During my counseling session with the brigade commander, Col. Green, she asked how I planned to implement and maintain an effective unit safety program. I confidently replied that my safety officer would lead that effort. Not satisfied with my response, she asked me if I knew how to use my safety officer. I said that I would simply ask the safety officer to prepare seasonal and holiday safety messages for me, make appropriate comments at command/staff meetings, provide last-minute safety tips and keep me abreast of safety-related issues.
That's when Green offered some guidance and mentorship. I learned that my unit had experienced a rash of accidents both on and off duty during the last seven months. One in particular involved a 21-year-old Soldier killed on a motorcycle. The Soldier ran a stop sign and was hit by a car. Another accident involved a Soldier that sustained a serious back injury while lifting a heavy pelican case. That Soldier spent more than 3 ½ months on convalescent leave and is now pending possible medical retirement.
Green made it clear that unit readiness and combat capability depended on the use of my safety officer and their ability to implement and maintain an effective unit safety program. She said safety was a command team responsibility and informed me that I was required to attend her safety council meetings and that I needed to link up with her safety officer.
I met with the brigade safety officer and he gave me a lot of valuable information on how to breathe some life back into my safety program. He recommended that my additional duty safety officer serve as a member of my personal staff. He also said that I should appropriately empower the ADSO, allowing him or her to monitor key command support programs; observe and participate in unit operations; participate in the military decision making process; manage the unit safety program; document and track hazards, action officers and suspense dates; and handle accident reporting and trend analysis.
Armed with ideas and guidance, I met with my command team several times and we developed a plan on how to set up and effectively manage a unit safety program. I appointed a new ADSO, Capt. Johnson, and assistant ADSO, Sgt. 1st Class Stevenson. I briefed them on my expectations and, heeding the brigade safety officer's advice, I let them know they'd serve on my personal staff, reporting directly to me.
Four months later, my unit experienced one Class C, two Class D accidents and some close-call events that could have easily resulted in a serious injury or fatality. This definitely wasn't the precedence on safety I wanted to set.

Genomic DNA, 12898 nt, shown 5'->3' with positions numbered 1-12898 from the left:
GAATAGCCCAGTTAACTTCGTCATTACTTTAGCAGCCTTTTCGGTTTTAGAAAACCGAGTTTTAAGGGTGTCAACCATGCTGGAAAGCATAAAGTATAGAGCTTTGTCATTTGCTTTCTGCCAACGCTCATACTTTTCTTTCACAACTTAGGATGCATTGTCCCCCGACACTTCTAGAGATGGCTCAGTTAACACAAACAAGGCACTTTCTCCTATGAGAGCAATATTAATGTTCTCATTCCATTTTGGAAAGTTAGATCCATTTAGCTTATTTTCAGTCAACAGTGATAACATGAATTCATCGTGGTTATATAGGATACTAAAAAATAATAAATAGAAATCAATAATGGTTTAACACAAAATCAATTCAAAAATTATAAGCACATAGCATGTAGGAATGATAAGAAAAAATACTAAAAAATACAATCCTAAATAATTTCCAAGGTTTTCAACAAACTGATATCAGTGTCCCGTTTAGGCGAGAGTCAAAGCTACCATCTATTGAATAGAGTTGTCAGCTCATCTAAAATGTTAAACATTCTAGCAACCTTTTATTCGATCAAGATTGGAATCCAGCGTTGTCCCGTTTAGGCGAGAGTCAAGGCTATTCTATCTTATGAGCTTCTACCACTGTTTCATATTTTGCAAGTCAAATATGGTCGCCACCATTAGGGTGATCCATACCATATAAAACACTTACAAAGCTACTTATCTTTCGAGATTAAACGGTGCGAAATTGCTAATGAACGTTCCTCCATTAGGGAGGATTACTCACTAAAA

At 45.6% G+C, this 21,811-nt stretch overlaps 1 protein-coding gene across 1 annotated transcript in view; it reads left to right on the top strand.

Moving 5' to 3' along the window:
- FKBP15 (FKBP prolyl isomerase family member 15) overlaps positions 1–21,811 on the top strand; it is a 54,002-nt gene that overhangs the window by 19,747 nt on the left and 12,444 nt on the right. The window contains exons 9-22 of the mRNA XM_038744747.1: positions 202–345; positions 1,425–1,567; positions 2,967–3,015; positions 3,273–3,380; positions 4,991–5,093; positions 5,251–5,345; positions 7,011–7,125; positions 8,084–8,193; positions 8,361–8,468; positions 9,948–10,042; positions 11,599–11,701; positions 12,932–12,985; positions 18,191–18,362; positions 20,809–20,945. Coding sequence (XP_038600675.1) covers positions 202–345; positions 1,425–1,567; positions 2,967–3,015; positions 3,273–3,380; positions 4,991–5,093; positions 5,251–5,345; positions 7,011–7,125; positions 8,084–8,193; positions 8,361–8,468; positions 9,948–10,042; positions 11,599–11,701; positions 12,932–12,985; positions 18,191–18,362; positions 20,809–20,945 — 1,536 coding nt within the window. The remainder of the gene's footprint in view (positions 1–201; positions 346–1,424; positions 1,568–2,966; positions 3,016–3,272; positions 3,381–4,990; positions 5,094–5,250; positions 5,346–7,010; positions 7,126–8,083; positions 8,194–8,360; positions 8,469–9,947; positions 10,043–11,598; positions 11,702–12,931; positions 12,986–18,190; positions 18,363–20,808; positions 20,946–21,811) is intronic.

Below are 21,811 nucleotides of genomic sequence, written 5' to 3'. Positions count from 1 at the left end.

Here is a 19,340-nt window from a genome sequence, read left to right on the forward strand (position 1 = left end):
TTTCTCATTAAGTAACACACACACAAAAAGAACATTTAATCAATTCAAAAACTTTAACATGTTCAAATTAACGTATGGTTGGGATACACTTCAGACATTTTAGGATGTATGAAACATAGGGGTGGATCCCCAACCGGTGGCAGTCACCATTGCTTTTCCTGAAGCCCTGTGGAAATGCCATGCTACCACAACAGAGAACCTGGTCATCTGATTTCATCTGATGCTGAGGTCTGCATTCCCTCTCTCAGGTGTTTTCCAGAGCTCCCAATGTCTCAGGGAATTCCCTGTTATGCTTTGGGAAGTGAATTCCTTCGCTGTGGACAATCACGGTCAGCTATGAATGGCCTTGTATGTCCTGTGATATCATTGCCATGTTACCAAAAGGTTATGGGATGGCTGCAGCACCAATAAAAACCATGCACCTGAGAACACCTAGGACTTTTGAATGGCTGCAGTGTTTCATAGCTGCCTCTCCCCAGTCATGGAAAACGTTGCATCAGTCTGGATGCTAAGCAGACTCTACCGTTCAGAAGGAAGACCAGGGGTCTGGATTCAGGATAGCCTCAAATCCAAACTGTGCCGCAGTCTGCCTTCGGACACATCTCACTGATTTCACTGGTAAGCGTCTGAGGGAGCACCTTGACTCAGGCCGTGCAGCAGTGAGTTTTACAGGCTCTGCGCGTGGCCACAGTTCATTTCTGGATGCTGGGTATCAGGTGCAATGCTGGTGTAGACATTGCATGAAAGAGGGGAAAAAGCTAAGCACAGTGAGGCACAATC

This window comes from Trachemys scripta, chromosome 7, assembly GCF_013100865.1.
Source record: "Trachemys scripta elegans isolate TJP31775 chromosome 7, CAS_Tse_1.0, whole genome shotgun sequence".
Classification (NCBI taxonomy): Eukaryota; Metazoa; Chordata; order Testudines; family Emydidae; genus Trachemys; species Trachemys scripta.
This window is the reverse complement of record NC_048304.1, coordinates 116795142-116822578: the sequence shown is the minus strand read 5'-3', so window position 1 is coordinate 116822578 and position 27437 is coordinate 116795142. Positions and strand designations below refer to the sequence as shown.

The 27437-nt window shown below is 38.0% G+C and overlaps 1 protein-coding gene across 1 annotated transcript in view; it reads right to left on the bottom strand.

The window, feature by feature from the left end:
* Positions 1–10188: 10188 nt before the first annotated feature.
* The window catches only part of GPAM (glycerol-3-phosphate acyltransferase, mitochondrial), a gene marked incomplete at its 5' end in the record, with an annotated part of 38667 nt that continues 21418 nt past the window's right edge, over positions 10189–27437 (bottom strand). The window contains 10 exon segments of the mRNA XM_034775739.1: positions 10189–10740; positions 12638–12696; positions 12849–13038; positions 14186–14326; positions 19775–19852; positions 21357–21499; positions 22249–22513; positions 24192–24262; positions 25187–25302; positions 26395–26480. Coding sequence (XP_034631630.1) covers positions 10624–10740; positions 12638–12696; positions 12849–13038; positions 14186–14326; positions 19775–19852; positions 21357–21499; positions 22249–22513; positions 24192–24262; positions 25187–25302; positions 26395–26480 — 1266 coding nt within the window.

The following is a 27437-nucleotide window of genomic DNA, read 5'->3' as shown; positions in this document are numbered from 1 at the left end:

Soon after, the ADSO and assistant ADSO returned from the Ground Safety Officer course with fresh ideas. Before my next safety council meeting, Johnson and Stevenson suggested we administer a safety survey. The survey they explained, along with analysis of unit accident trends, would help validate areas where the unit was performing well and expose the areas that needed improvement.
After the unit completed the survey, my executive officer set a date and time for the safety council meeting that happened to conflict with my schedule. I directed the XO to chair the meeting. That's when Johnson met with me and respectfully requested that I chair the meeting. Then I thought about the brigade commander's "implement and maintain an effective unit safety program" performance objective. I chaired the meeting.
My unit was three weeks out from conducting a field training exercise that included live-fire lanes training. Following the FTX and live-fire lanes rehearsal, Johnson and Stevenson emailed me two DA Form 7566 Composite Risk Management worksheets -- one for the FTX and the other for live-fire lanes training -- for my review and signature.
The FTX and live-fire lanes training went off well with no accidents, injuries or damaged equipment. During the after-action review, I was surprised to see both CRM worksheets included on the AAR agenda. Clearly, Johnson and Stevenson were onto something, and I attribute the success of the mission to them.
I firmly believe that implementing and maintaining an effective unit safety program and effective use of my safety officer is the key to a successful command. However, this will require continuous effort by me, my command team, Leaders at all levels, Soldiers and even their Families to maintain readiness and combat capability. At my safety council meetings, the performance metrics reflect an accident rate reduction with zero off-duty privately owned vehicle accidents. My last CUSR submission also showed considerable improvement. Morale seems greatly improved and, most importantly, we haven't lost anybody to accidents.

Editor's note: The names of the Soldiers in this article are fictitious.

Page last updated Wed February 29th, 2012 at 00:00